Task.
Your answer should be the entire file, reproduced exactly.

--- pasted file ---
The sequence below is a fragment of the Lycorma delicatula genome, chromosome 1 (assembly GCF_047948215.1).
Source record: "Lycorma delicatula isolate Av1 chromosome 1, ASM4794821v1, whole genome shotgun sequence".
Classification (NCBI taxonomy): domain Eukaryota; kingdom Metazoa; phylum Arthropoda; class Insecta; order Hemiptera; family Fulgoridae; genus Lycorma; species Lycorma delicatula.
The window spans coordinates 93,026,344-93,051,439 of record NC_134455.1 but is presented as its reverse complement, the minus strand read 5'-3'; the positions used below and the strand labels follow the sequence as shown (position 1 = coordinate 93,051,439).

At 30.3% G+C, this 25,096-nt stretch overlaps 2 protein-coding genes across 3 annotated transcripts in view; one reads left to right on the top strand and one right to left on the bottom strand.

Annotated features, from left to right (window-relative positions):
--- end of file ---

The sequence below is a fragment of the Lycorma delicatula genome, chromosome 1 (assembly GCF_047948215.1).
Source record: "Lycorma delicatula isolate Av1 chromosome 1, ASM4794821v1, whole genome shotgun sequence".
Classification (NCBI taxonomy): domain Eukaryota; kingdom Metazoa; phylum Arthropoda; class Insecta; order Hemiptera; family Fulgoridae; genus Lycorma; species Lycorma delicatula.
The window spans coordinates 93,026,344-93,051,439 of record NC_134455.1 but is presented as its reverse complement, the minus strand read 5'-3'; the positions used below and the strand labels follow the sequence as shown (position 1 = coordinate 93,051,439).

At 30.3% G+C, this 25,096-nt stretch overlaps 2 protein-coding genes across 3 annotated transcripts in view; one reads left to right on the top strand and one right to left on the bottom strand.

Annotated features, from left to right (window-relative positions):